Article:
2016 Fall Board Meeting Held in Apalachicola, Florida


Dr. Helen Tudor welcomed Southern Garden History Society board members and spouses to Apalachicola, Florida for the fall board meeting, held over the last weekend of October. This historic area is long known as an oyster and fishing hub and part of “Florida’s forgotten coast.” In advance of the meeting, some board members explored remote beaches of St. George Island, while others walked the historic downtown area and visited longleaf pine forests.

Prior to the day-long meeting the board was treated to a Halloween dinner on Friday night at the Chapman House Museum, a Greek Revival-style home built in the 1840s by Dr. Alvan Chapman, which Tudor has lovingly and carefully restored. Chapman, a physician and pioneering botanist in the Southeast, wrote Flora of the Southern United States, the first comprehensive description of plants in any region of the U.S. outside of the northeastern states. One of the premier botanists of his time, Chapman is credited with discovering numerous species of rare plants in Florida. The Chapman House sits adjacent to historic Chestnut Cemetery, which board members toured after dinner on a “Ghost Walk,” culminating with a visit to the gravesite of Dr. Chapman.

The new SGHS committee structure approved in our updated by-laws was put into place over the summer. With the assistance of SGHS Administrator Virginia Hart, conference calls and Google documents allowed committee chairs to prepare reports in advance so that our full agenda could be discussed. Highlights of the fall board meeting include the following:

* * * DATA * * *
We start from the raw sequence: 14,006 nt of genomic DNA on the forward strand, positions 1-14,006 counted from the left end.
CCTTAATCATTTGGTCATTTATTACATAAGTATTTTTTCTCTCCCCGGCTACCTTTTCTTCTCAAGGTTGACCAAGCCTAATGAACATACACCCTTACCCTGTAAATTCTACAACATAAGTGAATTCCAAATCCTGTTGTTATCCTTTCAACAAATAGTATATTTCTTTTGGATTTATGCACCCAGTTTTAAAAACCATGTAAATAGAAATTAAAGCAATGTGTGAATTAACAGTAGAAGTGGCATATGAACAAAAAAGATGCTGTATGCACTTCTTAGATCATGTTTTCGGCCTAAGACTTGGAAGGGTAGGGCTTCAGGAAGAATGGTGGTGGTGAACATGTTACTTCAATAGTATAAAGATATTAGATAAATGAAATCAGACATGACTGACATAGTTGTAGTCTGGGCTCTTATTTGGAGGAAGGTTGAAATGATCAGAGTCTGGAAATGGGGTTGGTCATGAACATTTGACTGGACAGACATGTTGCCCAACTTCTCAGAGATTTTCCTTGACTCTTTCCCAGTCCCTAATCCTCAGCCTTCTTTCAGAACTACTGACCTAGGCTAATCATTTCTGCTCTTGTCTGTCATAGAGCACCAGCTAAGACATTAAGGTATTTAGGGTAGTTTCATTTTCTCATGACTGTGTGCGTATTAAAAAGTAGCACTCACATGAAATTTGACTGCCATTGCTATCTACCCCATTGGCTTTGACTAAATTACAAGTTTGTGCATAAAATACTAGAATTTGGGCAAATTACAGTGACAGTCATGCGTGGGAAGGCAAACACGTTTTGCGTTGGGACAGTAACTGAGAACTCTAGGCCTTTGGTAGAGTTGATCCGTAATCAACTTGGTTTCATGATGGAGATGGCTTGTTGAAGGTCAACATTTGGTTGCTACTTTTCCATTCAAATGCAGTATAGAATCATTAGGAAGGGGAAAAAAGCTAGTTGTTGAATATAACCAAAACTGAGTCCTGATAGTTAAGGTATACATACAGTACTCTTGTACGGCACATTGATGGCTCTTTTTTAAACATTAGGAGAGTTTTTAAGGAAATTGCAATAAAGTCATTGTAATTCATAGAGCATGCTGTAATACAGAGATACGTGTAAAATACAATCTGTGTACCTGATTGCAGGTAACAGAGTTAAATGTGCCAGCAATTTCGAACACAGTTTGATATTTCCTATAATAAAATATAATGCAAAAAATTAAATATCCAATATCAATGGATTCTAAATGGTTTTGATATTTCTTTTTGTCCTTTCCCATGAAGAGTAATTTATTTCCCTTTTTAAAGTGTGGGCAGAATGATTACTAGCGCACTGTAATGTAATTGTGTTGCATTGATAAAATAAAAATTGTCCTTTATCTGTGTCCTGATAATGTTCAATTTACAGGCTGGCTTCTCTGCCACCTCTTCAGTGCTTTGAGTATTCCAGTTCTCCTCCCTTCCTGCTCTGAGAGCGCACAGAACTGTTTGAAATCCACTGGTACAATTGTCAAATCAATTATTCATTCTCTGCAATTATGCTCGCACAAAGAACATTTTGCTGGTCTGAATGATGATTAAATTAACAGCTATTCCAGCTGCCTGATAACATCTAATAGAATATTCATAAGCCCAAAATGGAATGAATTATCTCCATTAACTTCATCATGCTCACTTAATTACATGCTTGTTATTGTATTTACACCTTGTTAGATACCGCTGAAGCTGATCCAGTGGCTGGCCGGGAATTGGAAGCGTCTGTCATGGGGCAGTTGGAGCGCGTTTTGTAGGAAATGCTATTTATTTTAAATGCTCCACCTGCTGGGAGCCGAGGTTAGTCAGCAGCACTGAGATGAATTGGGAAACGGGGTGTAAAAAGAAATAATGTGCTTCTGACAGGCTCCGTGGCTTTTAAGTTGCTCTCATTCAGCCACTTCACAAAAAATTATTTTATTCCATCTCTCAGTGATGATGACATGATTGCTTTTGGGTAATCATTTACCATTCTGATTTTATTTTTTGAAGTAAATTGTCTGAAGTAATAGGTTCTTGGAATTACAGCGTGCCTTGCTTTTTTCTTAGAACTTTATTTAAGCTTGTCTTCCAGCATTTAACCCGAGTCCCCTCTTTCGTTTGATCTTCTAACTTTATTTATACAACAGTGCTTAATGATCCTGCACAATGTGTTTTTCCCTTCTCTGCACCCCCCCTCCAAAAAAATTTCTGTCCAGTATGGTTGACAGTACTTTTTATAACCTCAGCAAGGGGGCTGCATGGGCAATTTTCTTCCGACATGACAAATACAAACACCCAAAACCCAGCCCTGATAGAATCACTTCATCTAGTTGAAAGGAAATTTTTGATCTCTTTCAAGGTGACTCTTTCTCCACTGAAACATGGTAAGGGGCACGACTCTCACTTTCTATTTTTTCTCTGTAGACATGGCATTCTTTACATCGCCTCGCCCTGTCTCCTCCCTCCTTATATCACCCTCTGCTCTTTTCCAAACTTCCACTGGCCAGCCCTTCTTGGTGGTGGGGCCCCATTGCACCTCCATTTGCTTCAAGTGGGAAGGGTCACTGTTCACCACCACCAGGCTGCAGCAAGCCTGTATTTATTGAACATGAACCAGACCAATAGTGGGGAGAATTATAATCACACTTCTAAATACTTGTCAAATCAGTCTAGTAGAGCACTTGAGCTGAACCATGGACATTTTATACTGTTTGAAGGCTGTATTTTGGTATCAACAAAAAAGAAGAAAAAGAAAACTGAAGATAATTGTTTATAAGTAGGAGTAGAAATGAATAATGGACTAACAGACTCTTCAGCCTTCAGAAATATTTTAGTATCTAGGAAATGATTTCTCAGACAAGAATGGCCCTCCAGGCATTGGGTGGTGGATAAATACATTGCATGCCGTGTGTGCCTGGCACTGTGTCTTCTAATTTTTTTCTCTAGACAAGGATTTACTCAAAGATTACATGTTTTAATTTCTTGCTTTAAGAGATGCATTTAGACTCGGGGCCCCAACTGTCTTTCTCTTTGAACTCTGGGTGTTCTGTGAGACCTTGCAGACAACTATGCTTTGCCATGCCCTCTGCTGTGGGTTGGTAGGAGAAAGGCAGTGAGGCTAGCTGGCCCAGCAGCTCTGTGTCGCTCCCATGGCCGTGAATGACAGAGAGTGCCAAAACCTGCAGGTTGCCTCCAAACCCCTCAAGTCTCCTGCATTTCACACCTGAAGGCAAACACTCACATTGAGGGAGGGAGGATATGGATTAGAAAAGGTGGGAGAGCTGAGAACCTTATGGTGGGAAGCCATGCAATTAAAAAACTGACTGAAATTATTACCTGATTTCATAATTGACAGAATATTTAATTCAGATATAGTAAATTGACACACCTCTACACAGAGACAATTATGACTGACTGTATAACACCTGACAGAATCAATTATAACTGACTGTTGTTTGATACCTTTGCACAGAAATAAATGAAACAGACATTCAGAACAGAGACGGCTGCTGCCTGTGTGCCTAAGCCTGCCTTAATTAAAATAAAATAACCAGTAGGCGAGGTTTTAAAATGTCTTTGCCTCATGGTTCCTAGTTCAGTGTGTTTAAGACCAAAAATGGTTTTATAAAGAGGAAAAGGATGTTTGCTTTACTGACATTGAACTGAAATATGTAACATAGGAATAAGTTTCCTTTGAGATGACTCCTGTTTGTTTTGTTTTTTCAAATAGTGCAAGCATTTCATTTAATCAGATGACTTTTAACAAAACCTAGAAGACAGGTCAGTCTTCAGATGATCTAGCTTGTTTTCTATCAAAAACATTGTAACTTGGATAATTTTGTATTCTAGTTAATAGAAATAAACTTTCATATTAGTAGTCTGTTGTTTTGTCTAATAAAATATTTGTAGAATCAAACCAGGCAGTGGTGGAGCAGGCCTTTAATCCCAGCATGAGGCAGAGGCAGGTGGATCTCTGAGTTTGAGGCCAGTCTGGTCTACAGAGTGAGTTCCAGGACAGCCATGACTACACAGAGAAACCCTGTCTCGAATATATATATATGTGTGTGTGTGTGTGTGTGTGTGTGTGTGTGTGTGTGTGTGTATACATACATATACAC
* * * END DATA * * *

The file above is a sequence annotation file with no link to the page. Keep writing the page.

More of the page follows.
• The Finance Committee (Chair Gail Griffin) reported on four summer meetings held to discuss immediate and future budget expenses, annual meeting expenditures, membership categories, long-term financial planning, and more.
  • The Publicity and Membership Committee (Chair Lee Dunn) is interested in membership retention and enhancing membership at the state level. They proposed the establishment of a State Ambassadors program whereby assigned board members and other interested SGHS members would organize at least one yearly event in each state or region. Piggybacked with other meetings or as stand-alone events, these gatherings would allow those who cannot attend the annual meeting to gather with other SGHS members. State Ambassadors may also feed calendar event information and members in the news to Magnolia
  • The Scholarship and Awards Committee (Chair Lee Bynum Schwall) will continue its outreach to students and new professionals. Applications for our three annual meeting scholarships to the Lexington, Kentucky annual meeting are due to Greg Grant (ggrantgardens@yahoo.com), our society’s scholarship chairman no later than March 15, 2017. This is a great opportunity for students interested in Southern garden and landscape history, in historic horticulture, and in the preservation of historic landscapes in the South. Interested persons are directed to the SGHS website
  • Annual Meeting Committee Chair John Sykes reported on Lexington (2017) and Jacksonville (2018) meetings.
  • Members of the Publications Committee and editors work long hours to produce our stellar journal Magnolia. Chair Peggy Cornett asked for continuing calendar entry and “members in the news” submissions.
  • Long Range Planning Committee: Chair Randy Harelson circulated a list of potential future meeting sites.
  • The Nominating Committee (Chair John Sykes) asked for suggestions from board members and general members to fill upcoming board vacancies.
  • Strategic Planning Proposal Adopted – Gordon Chappell summarized the strategic plan notes from fall board meeting 2015, and the board adopted that plan. A full report will be given to the general membership at the Lexington business meeting.

We encourage SGHS members to follow our lead and take a trip to this fascinating part of the Florida panhandle. Be sure to visit The Chapman House Museum, scheduled to open in 2017.


Susan Haltom, SGHS President